ave in letters from Gen. Lee, dated 7th inst., near Culpepper C. H. He says the enemy's cavalry is very numerous, while our horses have the sore tongue, and tender hoofs. Lee has ordered the stores, etc. from Gordonsville to Lynchburg. He says Jackson may possibly march through one of the gaps and fall upon the enemy's flank, and intimates that an opportunity may be offered to strike the invaders a blow. Yesterday, Sunday, a cavalry company dashed into Fredericksburg, and after robbing theny women, children, and negroes from Fredericksburg and its vicinity. The benevolent and patriotic citizens here had, I believe, made some provision for their accommodation. But the enemy had not yet shelled the town. There is a rumor that Jackson was to appear somewhere in the rear of the enemy, and that the Federal stores which could not be moved with the army had been burnt at Manassas. Yesterday the President remitted the sentence of a poor lad, sentenced to ball-and-chain for six
J. B. Jones, A Rebel War Clerk's Diary, chapter 22 (search)
of having gained nothing! My friend, Dr. Powell, near the city, abandoned his farm last summer, when it was partly in possession of the enemy, leaving fifty negroes on it — which he could have sold for $50,000. They promised not to leave him, and they kept their word. Judge Donnell, in North Carolina, has left his plantation with several hundred thousand dollars worth on it-rather risking their loss than to sell them. December 4 All is quiet (before the storm) on the Rappahannock, Gen. Jackson's corps being some twenty miles lower down the river than Longstreet's. It is said Burnside has been removed already and Hooker given the command. Gen. S. Cooper takes sides with Col. Myers against Gen. Wise. Gen. W.'s letter of complaint of the words, Let them suffer, was referred to Gen. C., who insisted upon sending the letter to the Quartermaster-General before either the Secretary or the President saw it,--and it was done. Why do the Northern men here hate Wise? Gen. Lee dis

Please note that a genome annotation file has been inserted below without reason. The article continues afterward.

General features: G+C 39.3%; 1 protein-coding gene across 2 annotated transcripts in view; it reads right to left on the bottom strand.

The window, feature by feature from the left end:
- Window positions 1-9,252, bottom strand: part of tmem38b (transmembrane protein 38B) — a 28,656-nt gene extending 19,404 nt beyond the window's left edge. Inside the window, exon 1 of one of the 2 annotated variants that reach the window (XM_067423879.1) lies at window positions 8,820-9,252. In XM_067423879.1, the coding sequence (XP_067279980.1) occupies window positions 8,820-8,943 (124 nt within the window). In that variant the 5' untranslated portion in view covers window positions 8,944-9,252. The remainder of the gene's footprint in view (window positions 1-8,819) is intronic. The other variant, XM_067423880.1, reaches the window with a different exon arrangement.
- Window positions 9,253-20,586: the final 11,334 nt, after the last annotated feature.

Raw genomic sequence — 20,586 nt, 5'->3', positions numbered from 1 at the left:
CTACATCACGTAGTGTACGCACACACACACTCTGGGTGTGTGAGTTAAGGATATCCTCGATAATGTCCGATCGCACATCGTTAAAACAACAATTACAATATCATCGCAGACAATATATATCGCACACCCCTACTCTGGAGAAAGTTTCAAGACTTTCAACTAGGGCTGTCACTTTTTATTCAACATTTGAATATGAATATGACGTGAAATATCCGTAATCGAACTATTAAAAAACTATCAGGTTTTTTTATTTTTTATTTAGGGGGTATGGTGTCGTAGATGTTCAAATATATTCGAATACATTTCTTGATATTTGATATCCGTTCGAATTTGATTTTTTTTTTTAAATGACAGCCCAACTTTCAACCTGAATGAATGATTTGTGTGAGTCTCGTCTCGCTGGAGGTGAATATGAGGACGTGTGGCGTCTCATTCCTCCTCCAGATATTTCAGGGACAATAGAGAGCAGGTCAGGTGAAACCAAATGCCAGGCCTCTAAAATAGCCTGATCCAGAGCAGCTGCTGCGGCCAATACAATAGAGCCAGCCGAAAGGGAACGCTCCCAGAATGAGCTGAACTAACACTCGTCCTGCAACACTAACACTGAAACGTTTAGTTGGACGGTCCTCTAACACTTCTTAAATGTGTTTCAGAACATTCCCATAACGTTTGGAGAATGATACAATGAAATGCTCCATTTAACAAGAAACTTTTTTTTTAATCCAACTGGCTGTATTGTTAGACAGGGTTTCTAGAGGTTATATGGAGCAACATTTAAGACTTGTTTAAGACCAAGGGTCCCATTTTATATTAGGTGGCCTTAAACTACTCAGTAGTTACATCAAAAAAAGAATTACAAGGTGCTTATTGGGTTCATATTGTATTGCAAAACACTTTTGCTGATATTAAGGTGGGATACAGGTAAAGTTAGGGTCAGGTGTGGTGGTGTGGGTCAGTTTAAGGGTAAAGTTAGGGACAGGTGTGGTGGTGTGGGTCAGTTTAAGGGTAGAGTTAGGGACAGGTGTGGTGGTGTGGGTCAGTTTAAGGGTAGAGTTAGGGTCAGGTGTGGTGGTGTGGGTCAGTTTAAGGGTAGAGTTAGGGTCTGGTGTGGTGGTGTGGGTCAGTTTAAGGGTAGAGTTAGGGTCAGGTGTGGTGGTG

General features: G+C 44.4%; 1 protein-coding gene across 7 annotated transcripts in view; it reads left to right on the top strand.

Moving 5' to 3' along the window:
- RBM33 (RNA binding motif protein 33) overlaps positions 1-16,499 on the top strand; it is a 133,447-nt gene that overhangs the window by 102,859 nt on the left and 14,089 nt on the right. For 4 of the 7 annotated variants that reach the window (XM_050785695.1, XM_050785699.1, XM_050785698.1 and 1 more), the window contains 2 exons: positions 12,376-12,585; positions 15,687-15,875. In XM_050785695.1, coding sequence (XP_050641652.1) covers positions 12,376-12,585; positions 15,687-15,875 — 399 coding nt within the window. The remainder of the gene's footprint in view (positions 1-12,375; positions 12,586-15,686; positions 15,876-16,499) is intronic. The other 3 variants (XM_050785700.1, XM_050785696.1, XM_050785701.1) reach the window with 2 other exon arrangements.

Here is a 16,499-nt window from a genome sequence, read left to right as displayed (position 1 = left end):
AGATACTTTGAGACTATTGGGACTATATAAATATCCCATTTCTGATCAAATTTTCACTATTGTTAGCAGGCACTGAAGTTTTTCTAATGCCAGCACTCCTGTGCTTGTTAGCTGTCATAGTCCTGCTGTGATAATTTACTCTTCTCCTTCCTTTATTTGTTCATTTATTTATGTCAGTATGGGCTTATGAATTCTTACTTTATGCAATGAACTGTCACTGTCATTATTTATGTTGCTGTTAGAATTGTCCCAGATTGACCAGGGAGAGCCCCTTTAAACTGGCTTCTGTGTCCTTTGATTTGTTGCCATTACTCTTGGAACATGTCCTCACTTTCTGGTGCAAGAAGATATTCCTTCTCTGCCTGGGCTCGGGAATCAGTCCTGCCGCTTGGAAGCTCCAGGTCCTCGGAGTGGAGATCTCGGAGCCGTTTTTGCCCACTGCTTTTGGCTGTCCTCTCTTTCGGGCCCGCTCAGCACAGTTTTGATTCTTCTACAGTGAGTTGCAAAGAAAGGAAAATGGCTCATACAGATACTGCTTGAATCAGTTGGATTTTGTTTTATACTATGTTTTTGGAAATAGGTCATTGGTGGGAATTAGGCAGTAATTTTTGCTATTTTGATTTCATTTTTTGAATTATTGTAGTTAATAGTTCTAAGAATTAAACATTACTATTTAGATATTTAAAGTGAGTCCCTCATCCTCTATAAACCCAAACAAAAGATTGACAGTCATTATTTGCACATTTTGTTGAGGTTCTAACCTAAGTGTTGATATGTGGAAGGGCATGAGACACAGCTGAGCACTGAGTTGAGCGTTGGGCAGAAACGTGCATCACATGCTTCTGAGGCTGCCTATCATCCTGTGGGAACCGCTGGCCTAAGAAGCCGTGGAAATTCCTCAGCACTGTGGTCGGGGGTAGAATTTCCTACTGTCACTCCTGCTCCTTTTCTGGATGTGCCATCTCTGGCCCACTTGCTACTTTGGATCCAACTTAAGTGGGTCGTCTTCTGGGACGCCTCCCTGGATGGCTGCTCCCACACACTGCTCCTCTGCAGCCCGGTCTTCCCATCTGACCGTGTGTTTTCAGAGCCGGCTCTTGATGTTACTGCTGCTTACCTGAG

J. B. Jones, A Rebel War Clerk's Diary, XXV. April, 1863 (search)
er now, and vegetation shows signs of the return of the vernal season. We shall soon have blossoms and roses in abundance, and table vegetables too, to dispel the fears of famine. But we shall also have the horrid sounds of devastating war; and many a cheerful dame and damsel to-day, must soon put on the weeds of mourning. Gen. Jos. E. Johnston has assumed the command of the army of Tennessee. Gen. Howell Cobb is preparing for the defense of Florida. We do not hear a word from Lee or Jackson — but this is the ominous silence preceding their decisive action. Bacon fell to-day from $2 to $1.50 per pound, and butter from $3.50 to $3.25; potatoes are $16 per bushel. And yet they say there is no scarcity in the country. Such supplies are hoarded and hidden to extort high prices from the destitute. An intelligent gentleman from North Carolina told me, to-day, that food was never more abundant in his State; nevertheless, the extortioners are demanding there very high prices.
J. B. Jones, A Rebel War Clerk's Diary, chapter 27 (search)
e's thanks to the army. crowds of prisoners coming in. Lieut. Gen. Jackson dead. Hooker's raiders hooked a great many horses. enemy deman Gen. Lee: Milford, May 3d, 1863. President Davis. Yesterday Gen. Jackson, with three of his divisions, penetrated to the rear of the enemeat victory. I regret to state that Gen. Paxton was killed. Gen. Jackson severely, and Generals Heth and A. P. Hill slightly, wounded. the Commanding General announces to the army the death of Lieut.-Gen. T. J. Jackson, who expired on the 10th inst., at 3-P. M. The daring, sky. R. E. Lee, General. The letter written by Gen. Lee to Gen. Jackson before the death of the latter is as follows: The letter of Gen. Lee to Gen. Jackson.Chancellorville, May 4th. General:-- I have just received your note informing me that you were wounded. I cannot eo your skill and energy. Most truly yours, R. E. Lee. To Gen. T. J. Jackson. The nation's agony, as it is termed in a Washington pape